New security law threatens Hong Kong’s freedom of speech, warns PEN in Scandinavia

11 June 2020

China’s Legislative Assembly, the National People’s Congress, approved on May 28 the plan to pass a security law for Hong Kong. The decision has generated strong reactions, not least from Hong Kong’s own population. The British response has been particularly strong. Hong Kong was a British colony until 1997. China and the United Kingdom agreed that Hong Kong should gain self-governing status in the Chinese People’s Republic, and that Hong Kong should retain its economic and political system for 50 years after the transfer – that is, until 2047.

The policy was called “One country – two systems”.

With the new Security Act, the Chinese authorities are breaking this agreement. This is the reason for the unrest that has haunted the region in recent years. Citizens were assured that they would be allowed to keep their freedoms, but instead they felt that China was constantly intervening in governance and gradually narrowing their freedom of expression. Writers, artists, journalists and academics now feel unsafe. In 2016, several bookstores were abducted by Chinese security agents, the Swedish-Chinese bookseller and publisher Gui Minhai are still incarcerated in China, he was sentenced to ten years in prison in February this year. Hong Kong’s large academic environment is also met by Chinese demands to show “responsibility” and to act “patriotic”.

The new legislation will prevent “separatism”, “rioting”, “terrorism”, “treason” and “foreign interference”. In addition, China is allowed to set up its own security agencies in Hong Kong. With the help of new technology, the management in Beijing will be able to monitor each individual inhabitant of the former crown colony.

Norwegian PEN, Swedish PEN and Danish PEN are deeply concerned about developments in Hong Kong and the consequences of the new law. We stand in solidarity with everyone working for freedom of speech in Hong Kong.

In addition to the United Kingdom, the EU and a large number of other countries, such as the United States, Canada and Australia, have clearly distanced themselves from China’s attempts to undermine Hong Kong’s autonomy.

Norwegian, Swedish and Danish PEN encourages the governments of the three countries to present a joint condemnation of the new legislation created to undermine Hong Kong’s autonomy and stifle Hong Kong’s freedom of expression.

Kjersti Løken Stavrum, President Norwegian PEN
Per Øhrgaard, President Danish PEN
Jesper Bengtsson, President Swedish PEN

11th hearing of the case against Önderoğlu, Fincancı and Nesin

From left: Hege Newth, Ingeborg Senneset, Baturay Göksular, Marianne Østergaard, Anders Heger, Erol Önderoğlu, Elisabeth Löfgren, Natalie Arien, Berna Akkızal Özfilizler and Froukje Santing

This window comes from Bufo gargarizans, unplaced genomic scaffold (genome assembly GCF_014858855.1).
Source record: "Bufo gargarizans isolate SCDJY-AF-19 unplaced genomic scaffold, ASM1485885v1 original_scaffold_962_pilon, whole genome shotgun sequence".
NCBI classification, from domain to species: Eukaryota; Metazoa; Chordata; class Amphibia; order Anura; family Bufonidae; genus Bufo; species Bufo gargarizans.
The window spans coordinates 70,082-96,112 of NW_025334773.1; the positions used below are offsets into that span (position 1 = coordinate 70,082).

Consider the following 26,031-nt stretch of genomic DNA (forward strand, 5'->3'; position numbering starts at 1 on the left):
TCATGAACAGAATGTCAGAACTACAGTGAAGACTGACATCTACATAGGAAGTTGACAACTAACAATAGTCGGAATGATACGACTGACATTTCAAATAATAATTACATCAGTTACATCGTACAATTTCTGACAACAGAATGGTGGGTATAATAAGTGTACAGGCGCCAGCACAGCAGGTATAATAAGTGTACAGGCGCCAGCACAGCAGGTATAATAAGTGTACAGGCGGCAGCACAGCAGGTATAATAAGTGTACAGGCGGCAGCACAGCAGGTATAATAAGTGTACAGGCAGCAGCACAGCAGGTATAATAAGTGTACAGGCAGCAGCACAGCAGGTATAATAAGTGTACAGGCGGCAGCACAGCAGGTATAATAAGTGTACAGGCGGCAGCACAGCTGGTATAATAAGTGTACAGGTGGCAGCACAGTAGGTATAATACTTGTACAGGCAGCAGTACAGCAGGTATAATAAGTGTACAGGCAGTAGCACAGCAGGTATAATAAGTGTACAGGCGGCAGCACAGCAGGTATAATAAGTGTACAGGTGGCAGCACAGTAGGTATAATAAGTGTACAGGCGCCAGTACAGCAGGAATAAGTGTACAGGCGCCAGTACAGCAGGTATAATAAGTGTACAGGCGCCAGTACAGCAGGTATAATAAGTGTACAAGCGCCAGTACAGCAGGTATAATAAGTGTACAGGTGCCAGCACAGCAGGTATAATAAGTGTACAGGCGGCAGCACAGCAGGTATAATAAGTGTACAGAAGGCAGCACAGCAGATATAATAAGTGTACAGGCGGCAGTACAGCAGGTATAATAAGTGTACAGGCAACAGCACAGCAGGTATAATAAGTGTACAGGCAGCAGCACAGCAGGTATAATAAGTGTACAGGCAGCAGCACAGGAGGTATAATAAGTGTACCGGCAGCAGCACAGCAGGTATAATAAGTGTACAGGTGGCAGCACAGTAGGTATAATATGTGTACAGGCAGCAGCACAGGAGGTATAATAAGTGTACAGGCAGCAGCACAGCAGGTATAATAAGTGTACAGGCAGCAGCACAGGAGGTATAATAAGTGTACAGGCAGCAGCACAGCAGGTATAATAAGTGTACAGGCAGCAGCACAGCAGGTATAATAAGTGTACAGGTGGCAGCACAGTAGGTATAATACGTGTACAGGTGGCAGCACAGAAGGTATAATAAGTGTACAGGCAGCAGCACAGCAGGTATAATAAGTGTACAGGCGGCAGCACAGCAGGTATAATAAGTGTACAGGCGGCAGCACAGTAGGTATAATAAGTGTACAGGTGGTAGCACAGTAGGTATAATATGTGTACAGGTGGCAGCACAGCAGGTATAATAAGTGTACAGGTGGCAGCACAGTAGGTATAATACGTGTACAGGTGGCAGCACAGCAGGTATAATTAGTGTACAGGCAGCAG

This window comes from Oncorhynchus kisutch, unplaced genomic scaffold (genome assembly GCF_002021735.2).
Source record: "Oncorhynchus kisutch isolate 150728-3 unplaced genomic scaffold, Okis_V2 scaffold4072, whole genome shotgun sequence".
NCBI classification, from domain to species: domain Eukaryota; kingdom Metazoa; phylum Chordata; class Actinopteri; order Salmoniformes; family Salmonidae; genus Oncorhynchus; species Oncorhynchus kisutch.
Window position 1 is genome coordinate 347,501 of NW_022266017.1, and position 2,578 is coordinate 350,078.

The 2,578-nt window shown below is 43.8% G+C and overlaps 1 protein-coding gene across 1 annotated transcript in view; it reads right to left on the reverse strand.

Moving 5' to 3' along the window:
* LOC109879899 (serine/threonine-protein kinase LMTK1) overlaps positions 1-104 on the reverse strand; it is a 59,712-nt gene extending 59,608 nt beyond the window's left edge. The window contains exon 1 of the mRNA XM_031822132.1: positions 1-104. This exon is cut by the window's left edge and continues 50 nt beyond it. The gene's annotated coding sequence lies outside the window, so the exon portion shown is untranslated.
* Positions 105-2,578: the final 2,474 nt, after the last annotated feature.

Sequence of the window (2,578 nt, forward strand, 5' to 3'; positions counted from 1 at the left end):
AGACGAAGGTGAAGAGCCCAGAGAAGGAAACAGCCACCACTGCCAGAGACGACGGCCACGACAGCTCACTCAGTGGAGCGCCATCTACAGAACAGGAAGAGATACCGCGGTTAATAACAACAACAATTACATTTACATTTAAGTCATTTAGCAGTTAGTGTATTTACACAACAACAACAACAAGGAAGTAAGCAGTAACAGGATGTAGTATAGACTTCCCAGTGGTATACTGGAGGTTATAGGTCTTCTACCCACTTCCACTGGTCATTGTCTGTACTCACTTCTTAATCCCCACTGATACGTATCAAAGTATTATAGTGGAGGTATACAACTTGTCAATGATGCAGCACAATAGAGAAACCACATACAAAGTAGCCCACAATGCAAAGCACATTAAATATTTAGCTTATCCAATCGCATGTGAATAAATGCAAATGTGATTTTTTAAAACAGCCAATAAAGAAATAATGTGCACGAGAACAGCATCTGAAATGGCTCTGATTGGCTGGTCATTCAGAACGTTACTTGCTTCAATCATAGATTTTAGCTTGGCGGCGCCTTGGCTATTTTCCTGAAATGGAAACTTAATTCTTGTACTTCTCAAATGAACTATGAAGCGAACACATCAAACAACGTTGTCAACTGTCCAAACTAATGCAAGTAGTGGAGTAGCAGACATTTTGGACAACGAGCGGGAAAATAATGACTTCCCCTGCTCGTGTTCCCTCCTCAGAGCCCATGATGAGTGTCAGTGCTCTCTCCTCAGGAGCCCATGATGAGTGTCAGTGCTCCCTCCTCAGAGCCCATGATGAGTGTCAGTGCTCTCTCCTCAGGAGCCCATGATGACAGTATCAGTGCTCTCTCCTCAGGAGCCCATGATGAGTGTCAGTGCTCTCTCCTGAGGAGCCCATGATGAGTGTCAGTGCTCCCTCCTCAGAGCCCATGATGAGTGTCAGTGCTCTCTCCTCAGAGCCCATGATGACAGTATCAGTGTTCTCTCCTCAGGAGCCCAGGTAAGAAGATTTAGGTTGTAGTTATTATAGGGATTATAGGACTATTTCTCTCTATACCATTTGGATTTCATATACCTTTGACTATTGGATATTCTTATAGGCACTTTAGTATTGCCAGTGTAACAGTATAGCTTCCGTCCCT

«This trial is about criminalizing and silencing journalism. There is no proof against me»

In a small court room in Istanbul, Erol Önderoğlu stood his ground against the charges made against him.

Today was the 11th hearing. On trial are Reporters Without Borders representative and IPI member Erol Önderoğlu, Turkey’s Human Rights Foundation Chair, Şebnem Korur Fincancı, and journalist Ahmet Nesin. The latter two could not make their statements in today`s hearing.

The three defendants are charged with «engaging in propaganda for a terrorist organisation», «incitement to commit a crime» and «praising criminal activities and those engaged in them». For what? A solidarity act – acting as guest editors in the «Editors-in-Chief on Watch» solidarity campaign for the shuttered pro-Kurdish daily Özgür Gündem.

One single day as a guest editor have cost several journalists and editors days, months and years of uncertainty, waiting for the court to decide their fates. Freedom is on trial.

The judges all seemed young and inexperienced. This is a common and very serious problem in Turkey, hence thousands of judges and other academics are dismissed or have fled the country.

«I doubt you are very well informed in human rights,» Önderoğlu told the judges.

Approximately 75 journalists, freedom of speech activists, international and national observers attended the hearing. Not all could fit in the few seats reserved for observers, and waited in the hallway as Önderoğlu finally got to deliver his statement.

This very strong defense speech will be published in English at as soon as the translation is completed.

The hearing was over in under an hour. Norwegian PEN met with Erol Önderoğlu, who is tired, but determined.

«Many of my colleagues have spent months and months in prison. At least I`m outside. But I am not free. After waiting more than two and a half years, it was a relief for me to express myself to the court. It’s very important to me that the court actually take my message into consideration, even if any independent practice in the terms of judiciary is highly unlikely.»

The case is now postponed to 17 July. Postponements are also a way of tiring out both defendants and the public.

Istanbul, April 15th 2019.